But now you yourselves are to put off all these: anger, wrath, malice, blasphemy, filthy language out of your mouth. Do not lie to one another, since you have put off the old man with his deeds, and have put on the new man who is renewed in knowledge according to the image of Him who created him. (Colossians 3:8–10—NKJV)

One of the things that used to “burn me up” when I was a kid occurred during Scripture memory in church. One of our sixth grade memory verses was found in Proverbs 15:1, “A soft answer turneth away wrath: but grievous words stir up anger.” Well, wouldn’t you know it? There was always someone in our bunch who would add an extra vowel to grievous and the word came out “grievious.” Wasn’t there some adult who could say to my fellow scholars, “Please don’t grieve us by not saying grievous!”? The admonition of the verse was lost to me because I couldn’t get beyond the massacre of the “King’s English.”

Anger is teased out of us through many avenues. Depending upon your personality, your self-control, or your circumstances, the evidence of roiling anger may not be easily seen by the onlooker, but you know of its presence, nonetheless. Ecclesiastes 7:9 states, “Do not hasten in your spirit to be angry, for anger rests in the bosom of fools.”

Please allow me to express that there is a place for “righteous indignation.” Any spiritually awakened person knows the grievance of heart and rebellion of spirit when evil is empowered, when depravity is on the ascendancy, when biblically defined injustice is commonplace, and when the conscience of man is dampened. Is it any wonder that the future day of judgment is called “the Day of Wrath” (Romans 2:5, Revelation 6:17)? Righteous indignation, anger which is provoked by error, is never unbridled anger. Proverbs 19:11 reads, “The discretion of a man makes him slow to anger.” Proverbs 16:32 states, “He that is slow to anger is better than the mighty, and he who rules his spirit than he who takes a city,” and James 1:19–20 admonishes, “let every man be swift to hear, slow to speak, slow to wrath; for the wrath of man does not produce the righteousness of God.” Remember the words of Paul found in Ephesians 4:26–27, “Be angry, and do not sin: do not let the sun go down on your wrath, nor give place to the devil.” For a believer, the absence of righteous indignation is the mark of stunted spiritual growth in Christ and a calloused heart to the things of God. Coldness in devotion to God will promote a languid desensitization toward all that incenses the Almighty.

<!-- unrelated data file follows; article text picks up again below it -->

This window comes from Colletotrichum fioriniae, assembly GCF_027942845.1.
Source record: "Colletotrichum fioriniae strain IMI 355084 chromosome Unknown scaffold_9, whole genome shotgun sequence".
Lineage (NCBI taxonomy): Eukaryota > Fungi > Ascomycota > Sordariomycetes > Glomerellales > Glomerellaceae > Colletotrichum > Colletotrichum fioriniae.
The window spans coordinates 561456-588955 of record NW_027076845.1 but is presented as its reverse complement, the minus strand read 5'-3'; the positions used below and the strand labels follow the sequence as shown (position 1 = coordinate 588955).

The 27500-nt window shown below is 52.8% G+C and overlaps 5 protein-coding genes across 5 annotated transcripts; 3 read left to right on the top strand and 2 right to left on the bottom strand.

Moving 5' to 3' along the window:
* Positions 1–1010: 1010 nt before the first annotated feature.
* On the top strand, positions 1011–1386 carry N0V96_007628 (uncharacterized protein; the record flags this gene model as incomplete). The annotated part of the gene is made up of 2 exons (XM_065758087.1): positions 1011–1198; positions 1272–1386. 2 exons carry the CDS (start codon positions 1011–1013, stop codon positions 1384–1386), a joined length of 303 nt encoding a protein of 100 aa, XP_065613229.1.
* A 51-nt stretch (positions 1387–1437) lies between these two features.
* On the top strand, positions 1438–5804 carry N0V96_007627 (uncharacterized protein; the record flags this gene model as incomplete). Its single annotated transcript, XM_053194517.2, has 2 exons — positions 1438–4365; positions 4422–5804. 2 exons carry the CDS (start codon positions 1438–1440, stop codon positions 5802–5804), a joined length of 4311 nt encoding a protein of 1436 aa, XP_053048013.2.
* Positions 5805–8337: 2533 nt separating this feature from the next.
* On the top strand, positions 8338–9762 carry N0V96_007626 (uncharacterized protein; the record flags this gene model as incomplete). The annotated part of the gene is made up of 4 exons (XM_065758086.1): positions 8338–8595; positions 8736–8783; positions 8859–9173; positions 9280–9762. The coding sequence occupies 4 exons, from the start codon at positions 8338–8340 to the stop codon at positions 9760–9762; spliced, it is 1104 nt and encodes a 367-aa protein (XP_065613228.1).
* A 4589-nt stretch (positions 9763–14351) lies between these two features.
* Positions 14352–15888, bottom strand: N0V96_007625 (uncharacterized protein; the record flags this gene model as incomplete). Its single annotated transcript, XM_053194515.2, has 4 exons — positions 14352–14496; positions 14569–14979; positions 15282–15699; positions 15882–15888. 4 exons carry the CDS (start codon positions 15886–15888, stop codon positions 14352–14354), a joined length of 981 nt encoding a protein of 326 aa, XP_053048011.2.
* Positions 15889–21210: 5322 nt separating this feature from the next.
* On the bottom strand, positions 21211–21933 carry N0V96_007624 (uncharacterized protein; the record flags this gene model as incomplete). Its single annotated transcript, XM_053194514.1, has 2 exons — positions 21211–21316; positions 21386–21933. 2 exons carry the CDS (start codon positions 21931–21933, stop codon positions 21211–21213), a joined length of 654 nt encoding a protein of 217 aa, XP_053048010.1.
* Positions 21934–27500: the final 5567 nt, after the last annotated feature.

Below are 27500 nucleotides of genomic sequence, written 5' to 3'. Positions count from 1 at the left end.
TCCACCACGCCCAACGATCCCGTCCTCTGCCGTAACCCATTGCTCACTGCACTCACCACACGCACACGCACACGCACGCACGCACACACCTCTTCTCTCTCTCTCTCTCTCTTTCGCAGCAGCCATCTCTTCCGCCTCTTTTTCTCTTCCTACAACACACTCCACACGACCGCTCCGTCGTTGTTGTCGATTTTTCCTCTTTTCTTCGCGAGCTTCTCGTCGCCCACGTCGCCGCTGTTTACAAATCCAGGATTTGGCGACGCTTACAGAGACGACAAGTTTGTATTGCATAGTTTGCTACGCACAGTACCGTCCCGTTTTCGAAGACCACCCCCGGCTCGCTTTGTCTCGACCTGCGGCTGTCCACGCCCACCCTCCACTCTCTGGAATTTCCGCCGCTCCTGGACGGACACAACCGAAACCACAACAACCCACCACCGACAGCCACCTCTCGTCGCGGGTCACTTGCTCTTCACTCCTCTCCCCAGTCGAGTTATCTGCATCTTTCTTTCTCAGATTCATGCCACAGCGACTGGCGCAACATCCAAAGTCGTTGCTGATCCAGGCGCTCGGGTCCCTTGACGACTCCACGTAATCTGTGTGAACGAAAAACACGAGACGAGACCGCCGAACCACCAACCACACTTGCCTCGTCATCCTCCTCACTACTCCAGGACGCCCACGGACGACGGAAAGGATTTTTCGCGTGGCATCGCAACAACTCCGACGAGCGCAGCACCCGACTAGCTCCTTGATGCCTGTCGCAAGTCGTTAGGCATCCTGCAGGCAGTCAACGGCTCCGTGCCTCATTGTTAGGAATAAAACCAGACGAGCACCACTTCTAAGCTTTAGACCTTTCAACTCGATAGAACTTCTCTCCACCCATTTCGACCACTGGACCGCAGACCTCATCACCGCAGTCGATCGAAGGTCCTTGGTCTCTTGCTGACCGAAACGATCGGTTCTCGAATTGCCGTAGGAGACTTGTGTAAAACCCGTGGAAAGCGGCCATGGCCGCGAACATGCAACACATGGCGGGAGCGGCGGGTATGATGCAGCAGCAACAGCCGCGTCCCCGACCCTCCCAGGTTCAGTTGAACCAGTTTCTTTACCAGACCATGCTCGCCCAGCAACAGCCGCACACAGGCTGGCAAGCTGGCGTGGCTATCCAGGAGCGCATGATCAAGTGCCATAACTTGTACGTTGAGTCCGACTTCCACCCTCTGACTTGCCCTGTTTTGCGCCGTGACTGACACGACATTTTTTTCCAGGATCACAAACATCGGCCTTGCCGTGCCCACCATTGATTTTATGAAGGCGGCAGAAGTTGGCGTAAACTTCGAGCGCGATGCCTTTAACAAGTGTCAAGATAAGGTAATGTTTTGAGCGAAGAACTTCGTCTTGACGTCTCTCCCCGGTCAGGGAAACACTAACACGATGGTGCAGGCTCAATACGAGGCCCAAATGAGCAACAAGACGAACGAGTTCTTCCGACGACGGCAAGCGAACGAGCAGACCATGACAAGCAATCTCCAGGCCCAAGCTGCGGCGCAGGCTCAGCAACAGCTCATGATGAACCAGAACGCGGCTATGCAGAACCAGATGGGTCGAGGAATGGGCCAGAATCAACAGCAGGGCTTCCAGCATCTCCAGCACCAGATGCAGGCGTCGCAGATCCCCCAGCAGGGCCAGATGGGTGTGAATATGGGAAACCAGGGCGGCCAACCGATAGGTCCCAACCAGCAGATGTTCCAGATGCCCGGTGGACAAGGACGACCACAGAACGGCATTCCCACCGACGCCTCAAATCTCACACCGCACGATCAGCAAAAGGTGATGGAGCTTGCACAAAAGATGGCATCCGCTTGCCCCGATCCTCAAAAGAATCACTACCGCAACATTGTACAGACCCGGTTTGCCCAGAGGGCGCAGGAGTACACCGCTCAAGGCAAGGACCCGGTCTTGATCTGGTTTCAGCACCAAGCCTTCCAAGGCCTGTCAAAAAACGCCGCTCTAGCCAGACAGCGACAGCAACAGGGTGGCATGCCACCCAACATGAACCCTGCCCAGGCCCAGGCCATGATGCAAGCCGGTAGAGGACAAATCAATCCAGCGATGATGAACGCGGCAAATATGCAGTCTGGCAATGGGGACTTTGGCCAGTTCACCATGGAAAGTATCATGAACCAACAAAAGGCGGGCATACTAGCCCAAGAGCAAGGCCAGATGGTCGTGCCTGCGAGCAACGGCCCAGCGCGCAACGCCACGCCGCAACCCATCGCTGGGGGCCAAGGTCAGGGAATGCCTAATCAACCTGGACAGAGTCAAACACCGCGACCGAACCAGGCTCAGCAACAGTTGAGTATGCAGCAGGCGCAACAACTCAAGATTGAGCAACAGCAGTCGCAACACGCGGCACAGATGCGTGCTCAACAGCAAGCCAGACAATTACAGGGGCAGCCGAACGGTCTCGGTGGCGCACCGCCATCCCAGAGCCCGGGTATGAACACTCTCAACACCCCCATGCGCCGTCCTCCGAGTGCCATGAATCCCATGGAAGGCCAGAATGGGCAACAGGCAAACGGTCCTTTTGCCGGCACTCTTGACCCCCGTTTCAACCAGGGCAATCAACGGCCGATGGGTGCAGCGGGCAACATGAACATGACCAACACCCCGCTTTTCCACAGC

Unbridled anger is heavily warned against in the Scriptures. “A quick-tempered man acts foolishly” (Proverbs 14:17). “A wrathful man stirs up strife, but he who is slow to anger allays contention” (15:18). “A man of great wrath will suffer punishment, for if you rescue him, you will have to do it again” (19:19). “Make no friendship with an angry man, and with a furious man do not go, lest you learn his ways and set a snare for your soul” (22:24). “It is better to dwell in a corner of a housetop, than in a house shared with a contentious woman” (25:24, 21:9, 19). “Whoever has not rule over his own spirit is like a city broken down, without walls” (25:28). “A stone is heavy and sand is weighty, but a fool’s wrath is heavier than both of them. Wrath is cruel and anger a torrent, but who is able to stand before jealousy?” (27:3–4). Dads are rightly challenged in Ephesians 6:4, “And you, fathers, do not provoke your children to wrath, but bring them up in the training and admonition of the Lord.”

Our text quoted above explains the process required of the genuine believer to deal with his own weak-tempered disposition toward anger (deep, smoldering bitterness) and wrath (sudden, eruptive outbursts). The believer must put off these old habits of the flesh, as if they were grimy, stained, stinking clothes, and put on, as befitting a blood-washed saint, the new, clean clothing of righteousness. Clean clothing is appropriate for someone who bears the image of the Son of God! No bad habit dies without being replaced with a good habit to which you have truly dedicated yourself. Your daily devotion to your Lord is what will enliven your effort in the battle with your temper. God will enable you to throttle the wrathful anger which brings nothing but shame, and replace it with a righteous heart that beats like His!

How goes the battle with your temper? Be reminded that it is never really won until we stand finally in glory. Live in the might and newness of the power of God (Ephesians 4:31–32). Trust and obey.